Take a step closer to look at the smaller picture; the small things in life can be as beautiful as the large. We talk to Elsbeth Nadler about macro photography...
While the world around us is pretty vast, it’s often easy to forget about the smaller things in life: a delicate single flower you didn’t notice growing through a crack in the pavement, the soft down of a dandelion seed, and the grains of pollen stuck to a bee’s legs. It’s all there, ready to be noticed, if you just look for it… And point your smartphone camera in the right direction.
We’ve caught up with nature lover and Instagram macro photographer, Elsbeth Nadler, to find out how she takes breath-taking close-up shots that regularly delight her 14.9k followers.
Elsbeth lives in picturesque Switzerland, which you may think gives her an advantage when taking beautiful macro shots, but, as you can see by her photos, the subjects in her photographs can be found in most environments all around the world:
“My favourite subjects are the flowers, plants, and insects that I find around me,” says Elsbeth. “I often walk through nature, looking for special objects; with time, you get an eye for it.”
The tools of the macro trade
Amazingly, Elsbeth doesn’t use a powerful DSLR camera, “I take all my pictures with my iPhone 6 Plus”, she explains. “It has a great camera for macros.”
But that’s not to say that Elsbeth doesn’t use any additional hardware for her close-ups; in fact, she relies on a couple of go-to tools.
“For all my close-ups, I use a macro lens from olloclip that is specifically designed for iPhones. I tried out different macro lenses of varying zoom, but the one I use the most is the 7x zoom. 14x and 21x zooms are too strong,” explains Elsbeth. “I also have a special case with a finger grip on the back, so I can keep my phone steady while I take the shot.”
If you browse through Elsbeth’s Instagram, you can see it’s chock-full of gorgeous close-ups of the tiny world around her, so it’s no wonder that when asked which was her favourite she listed half a dozen. And we’d agree; with so many great macro shots, it’s a tough call.
“My favourite pictures are those where I played with the light, and sometimes with water droplets. It’s a challenge for me to create pictures with natural objects that you don’t see every day. It’s my goal to create a ‘wow’ effect for my Instagram followers. For me, it’s a kind of art,” she explains.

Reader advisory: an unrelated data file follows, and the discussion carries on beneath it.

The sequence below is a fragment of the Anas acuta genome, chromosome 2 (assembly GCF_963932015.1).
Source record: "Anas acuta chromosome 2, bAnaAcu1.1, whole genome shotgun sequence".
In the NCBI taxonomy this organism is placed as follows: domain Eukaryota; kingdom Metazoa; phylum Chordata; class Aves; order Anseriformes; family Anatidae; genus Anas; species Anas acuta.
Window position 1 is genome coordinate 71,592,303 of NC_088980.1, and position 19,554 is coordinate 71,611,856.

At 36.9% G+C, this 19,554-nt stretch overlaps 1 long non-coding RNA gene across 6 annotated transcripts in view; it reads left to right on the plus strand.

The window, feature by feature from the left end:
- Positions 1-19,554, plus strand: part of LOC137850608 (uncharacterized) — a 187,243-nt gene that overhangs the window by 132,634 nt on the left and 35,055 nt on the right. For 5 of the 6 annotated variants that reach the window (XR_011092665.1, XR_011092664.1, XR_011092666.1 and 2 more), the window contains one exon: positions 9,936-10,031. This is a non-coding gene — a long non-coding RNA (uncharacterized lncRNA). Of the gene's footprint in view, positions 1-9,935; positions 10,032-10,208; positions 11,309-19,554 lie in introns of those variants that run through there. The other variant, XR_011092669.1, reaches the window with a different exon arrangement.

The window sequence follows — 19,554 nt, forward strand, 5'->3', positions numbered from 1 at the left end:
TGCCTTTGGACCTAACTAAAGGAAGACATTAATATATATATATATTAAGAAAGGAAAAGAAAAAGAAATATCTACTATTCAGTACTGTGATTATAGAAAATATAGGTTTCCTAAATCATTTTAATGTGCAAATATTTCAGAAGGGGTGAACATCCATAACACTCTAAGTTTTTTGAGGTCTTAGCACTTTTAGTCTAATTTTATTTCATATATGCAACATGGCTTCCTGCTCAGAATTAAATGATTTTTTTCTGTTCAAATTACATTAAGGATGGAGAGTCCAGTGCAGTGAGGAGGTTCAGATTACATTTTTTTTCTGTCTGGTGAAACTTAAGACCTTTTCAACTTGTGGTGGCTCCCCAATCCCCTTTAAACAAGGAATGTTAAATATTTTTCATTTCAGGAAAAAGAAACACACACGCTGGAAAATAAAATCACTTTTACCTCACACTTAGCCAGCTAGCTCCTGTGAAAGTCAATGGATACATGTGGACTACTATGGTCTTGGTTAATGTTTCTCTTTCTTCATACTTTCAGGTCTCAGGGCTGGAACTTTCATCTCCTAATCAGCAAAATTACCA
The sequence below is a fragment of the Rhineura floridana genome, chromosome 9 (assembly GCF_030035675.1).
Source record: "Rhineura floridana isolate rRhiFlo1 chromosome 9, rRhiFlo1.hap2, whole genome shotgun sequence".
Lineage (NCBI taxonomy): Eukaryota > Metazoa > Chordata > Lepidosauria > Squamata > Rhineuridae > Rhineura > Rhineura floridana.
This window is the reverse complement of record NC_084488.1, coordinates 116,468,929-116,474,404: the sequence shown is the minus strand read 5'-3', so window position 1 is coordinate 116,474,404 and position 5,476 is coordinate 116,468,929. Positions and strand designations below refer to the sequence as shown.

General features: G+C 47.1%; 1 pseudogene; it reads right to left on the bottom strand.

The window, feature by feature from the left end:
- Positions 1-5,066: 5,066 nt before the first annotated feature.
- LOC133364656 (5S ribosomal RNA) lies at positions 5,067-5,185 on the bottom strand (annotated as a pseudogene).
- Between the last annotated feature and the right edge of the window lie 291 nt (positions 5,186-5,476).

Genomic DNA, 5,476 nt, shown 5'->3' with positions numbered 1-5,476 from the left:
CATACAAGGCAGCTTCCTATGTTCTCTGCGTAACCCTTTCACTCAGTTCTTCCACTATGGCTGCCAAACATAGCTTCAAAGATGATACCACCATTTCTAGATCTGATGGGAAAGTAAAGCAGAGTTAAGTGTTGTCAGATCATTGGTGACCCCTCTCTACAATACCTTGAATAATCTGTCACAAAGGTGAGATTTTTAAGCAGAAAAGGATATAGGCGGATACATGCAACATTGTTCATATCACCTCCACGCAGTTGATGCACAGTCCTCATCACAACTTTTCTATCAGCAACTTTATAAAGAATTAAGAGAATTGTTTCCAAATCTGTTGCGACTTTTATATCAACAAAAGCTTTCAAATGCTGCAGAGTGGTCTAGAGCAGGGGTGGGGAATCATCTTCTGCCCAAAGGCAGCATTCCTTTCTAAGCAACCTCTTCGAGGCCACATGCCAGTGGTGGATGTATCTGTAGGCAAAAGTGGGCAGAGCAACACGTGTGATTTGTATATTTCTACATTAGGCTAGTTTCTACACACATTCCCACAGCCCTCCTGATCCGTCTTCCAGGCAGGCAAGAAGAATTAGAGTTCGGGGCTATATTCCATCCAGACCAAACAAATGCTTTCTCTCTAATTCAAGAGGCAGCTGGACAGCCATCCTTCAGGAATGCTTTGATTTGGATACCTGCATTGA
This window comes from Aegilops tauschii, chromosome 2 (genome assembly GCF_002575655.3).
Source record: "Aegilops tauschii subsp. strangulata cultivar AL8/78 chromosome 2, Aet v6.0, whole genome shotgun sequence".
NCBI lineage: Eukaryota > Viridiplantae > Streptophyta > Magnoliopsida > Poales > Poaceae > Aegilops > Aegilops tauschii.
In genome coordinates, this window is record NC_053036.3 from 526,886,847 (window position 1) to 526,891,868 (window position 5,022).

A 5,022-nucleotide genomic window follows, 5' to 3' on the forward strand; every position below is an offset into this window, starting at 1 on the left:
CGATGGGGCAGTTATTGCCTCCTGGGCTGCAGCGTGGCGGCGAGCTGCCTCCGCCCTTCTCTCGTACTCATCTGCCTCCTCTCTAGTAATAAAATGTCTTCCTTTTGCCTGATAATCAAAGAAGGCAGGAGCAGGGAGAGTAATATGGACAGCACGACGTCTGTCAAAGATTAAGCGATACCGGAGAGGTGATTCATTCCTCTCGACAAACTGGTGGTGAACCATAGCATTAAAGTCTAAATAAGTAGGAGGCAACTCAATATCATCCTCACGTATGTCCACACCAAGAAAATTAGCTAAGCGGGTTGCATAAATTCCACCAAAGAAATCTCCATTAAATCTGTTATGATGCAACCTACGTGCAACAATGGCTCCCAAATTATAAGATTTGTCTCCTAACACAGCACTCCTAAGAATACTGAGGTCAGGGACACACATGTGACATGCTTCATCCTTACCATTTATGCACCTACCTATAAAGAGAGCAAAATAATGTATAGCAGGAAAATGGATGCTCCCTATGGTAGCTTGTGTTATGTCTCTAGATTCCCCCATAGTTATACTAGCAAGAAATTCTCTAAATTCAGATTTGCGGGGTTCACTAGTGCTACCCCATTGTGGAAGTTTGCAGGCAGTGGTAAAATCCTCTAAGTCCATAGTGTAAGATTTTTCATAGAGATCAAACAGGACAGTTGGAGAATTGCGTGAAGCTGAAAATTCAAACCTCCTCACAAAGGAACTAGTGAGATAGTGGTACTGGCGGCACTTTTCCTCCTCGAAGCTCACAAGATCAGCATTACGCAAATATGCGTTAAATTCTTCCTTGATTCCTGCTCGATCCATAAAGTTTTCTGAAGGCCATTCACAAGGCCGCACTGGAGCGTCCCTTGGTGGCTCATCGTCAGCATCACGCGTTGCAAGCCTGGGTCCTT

But what makes an amazing close-up photograph, according to Elsbeth?
“It’s difficult to say, because everyone has their personal preference, but for me I prefer macros with sharp lines. I don’t like it when only part of it is sharp, and the rest is blurred. But I know other people love that effect. For me, it’s also important that the picture has a ‘calm’ background,” she adds, “otherwise the object doesn’t really come ‘into its own’ as the picture is too busy.”
Like what you see and want to give it a go? Of course you do! Thankfully, Elsbeth’s got some tips…
A masterclass in macro photography
“While I don’t consider myself an expert, I can explain how I take all of my pictures. I began taking photographs three years ago, and I never had a real camera. I always only used my iPhone. So you don’t need expensive equipment, only passion. You have to love what you do and you have to train your eyes to see the little beauties around you. Keep your eyes open – even a weed can be pretty.”
Don’t believe a weed can be pretty? Check out this dandelion:
Those wispy hairs, those cylindrical ridged seeds, and the crisp focus. Perfect! As for practical shooting tips, Elsbeth says it’s important not to be afraid to interact with your subject to steady it, or to see it slightly differently:
“If possible, hold the object in one hand and take the photo with the other” she says. “I often go around the object in circles, taking different shots of the object and seeing how it looks under different light conditions. That also helps to find the right angle for your photo – my favourite angle is from top left to bottom right, but find what works for you.
“And don’t be afraid to take 50 photos if you need to! That’ll give you more options.”
Naturally, once Elsbeth has taken her close-up, she goes through a routine editing process to ensure that it looks as beautiful as possible…
Edit to impress
Forget Photoshop. Elsbeth doesn’t have a huge arsenal of pro-level photo editing software at her disposal, but does use a couple of key apps that suit her style of photography down to the ground.
For basic cutting, cropping, and turning the picture to the right angle, Elsbeth recommends the default iPhone picture app, before importing her chosen shots into an app called Facetune. But don’t let the name fool you. Facetune has a raft of tools that help edit the background and emphasize the depth of field, making the image much more visually striking.
And of course, because all of her photos are uploaded to Instagram – and only Instagram – Elsbeth makes any final touches with the tools available therein… But insists that she never uses a filter.
So there you have it! Follow these tips and you’ll be on your way to mastering #macrophotography.
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